No Sacrifice was an alternative fashion show in 1980 organised by Iain R Webb and mounted for art-school refusés: outside Chelsea’s Chenil Gallery, Kim Bowen as ever sports a hat by Stephen Jones (right), Jeremy Healy at centre. Photographed © by Mick Hurd

➢ Who’s who among the Blitz Kids: 50 crucial nightclubbers who set the style for a decade

Terry Doktor , Carmel Johnson, Rhonda Paster, Axiom, fashion Underground club, Spandau Ballet, gig

New York 1981: Before Spandau Ballet introduced America to electro-diskow at Manhattan’s Underground club, the Axiom fashion cooperative staged a runway show of New Romantic outfits. Photographed by © Shapersofthe80s

➢ 1981, first Blitz invasion of the US by Spandau/Axiom

London,Sullivan,Dirt Box, Mud Club,Wag club,White Trash,Sallon,Nightlife ,The Face,Swinging 80s, clubbing

First published in The Face No 39, July 1983

➢ 1983, Who’s who in the new London nightlife boom

Seminal spread in i-D issue one: the straight-up style is established with one then unknown New Romantic and one punkette. Photographed on the King’s Road by Steve Johnston

Seminal spread in i-D issue one: the straight-up style is established with one then unknown New Romantic and one punkette. Photographed on the King’s Road in London by Steve Johnston

➢ 1980, ‘Your own i-D counts more than fashion’

Blitz club, London 1979, Iain Webb, Stephen Linard, 2010, Worried About the Boy, Boy George, Daniel Wallace,Douglas Booth,

Real Blitz Kids versus the TV version: George’s boyfriend Wilf and Stephen Linard in 1979 (picture, Andy Rosen)… Daniel Wallace as a Linard lookalike and Douglas Booth as Boy George in Worried About the Boy, 2010 (BBC)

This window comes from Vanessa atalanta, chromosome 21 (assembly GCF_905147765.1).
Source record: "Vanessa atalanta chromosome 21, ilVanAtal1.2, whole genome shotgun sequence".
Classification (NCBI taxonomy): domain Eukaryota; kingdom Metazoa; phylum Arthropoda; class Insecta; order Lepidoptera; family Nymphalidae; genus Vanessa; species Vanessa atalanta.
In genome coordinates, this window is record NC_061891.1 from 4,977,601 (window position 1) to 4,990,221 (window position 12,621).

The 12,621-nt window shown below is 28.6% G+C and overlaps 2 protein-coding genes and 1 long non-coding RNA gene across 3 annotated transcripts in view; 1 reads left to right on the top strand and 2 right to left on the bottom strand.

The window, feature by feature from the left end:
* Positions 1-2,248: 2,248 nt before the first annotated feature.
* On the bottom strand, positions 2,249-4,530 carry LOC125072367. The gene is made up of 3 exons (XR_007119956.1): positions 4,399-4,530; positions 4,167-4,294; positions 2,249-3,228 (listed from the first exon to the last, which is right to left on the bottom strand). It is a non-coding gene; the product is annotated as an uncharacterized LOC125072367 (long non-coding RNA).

➢ How real did 1980 feel? Ex-Blitz Kids give verdicts on the 2010 TV play about Boy George, Worried About the Boy

➢ 1983, Posing with a purpose at the Camden Palace

➢ Six rewrites punk history with an outlandish claim about the Not-Really-From-Bromley Contingent

➢ 1982, “Who?!” Peter Capaldi’s first interview (probably) as a green young stand-up

➢ 2014, Video gems unearthed by the Spandau Ballet biopic premiering at SXSW


➢ 2009 till now – Index of all posts at Shapers of the 80s

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➤ Linard’s twist on classic Levi – add the kitchen sink

➢ Blitz magazine recalled on the V&A blog:

The Blitz designer collection of Levis denim jackets celebrates some of the most talented and creative designers working out of London in 1986 and it has been 27 years since London’s V&A museum last displayed them. These unique jackets were commissioned by the 80s style magazine Blitz in 1986 and customised by a host of top designers, including John Galliano, Vivienne Westwood, Bernstock Speirs and Paul Smith. In quirky twists on the classic Levis denim number, the 21 jackets, of which the V&A owns nine, push the boundaries of the term ‘customisation’. Onetime Blitz Kid Stephen Linard experimented by attaching a leather backpack and cutlery to his…

Blitz Kids, Stephen Linard, fashion,exhibition, Club to Catwalk ,V&A,,

Sketch on paper, Stephen Linard, Great Britain, 1986. Museum no. AAD/19972/34 © Victoria and Albert Museum, London/Stephen Linard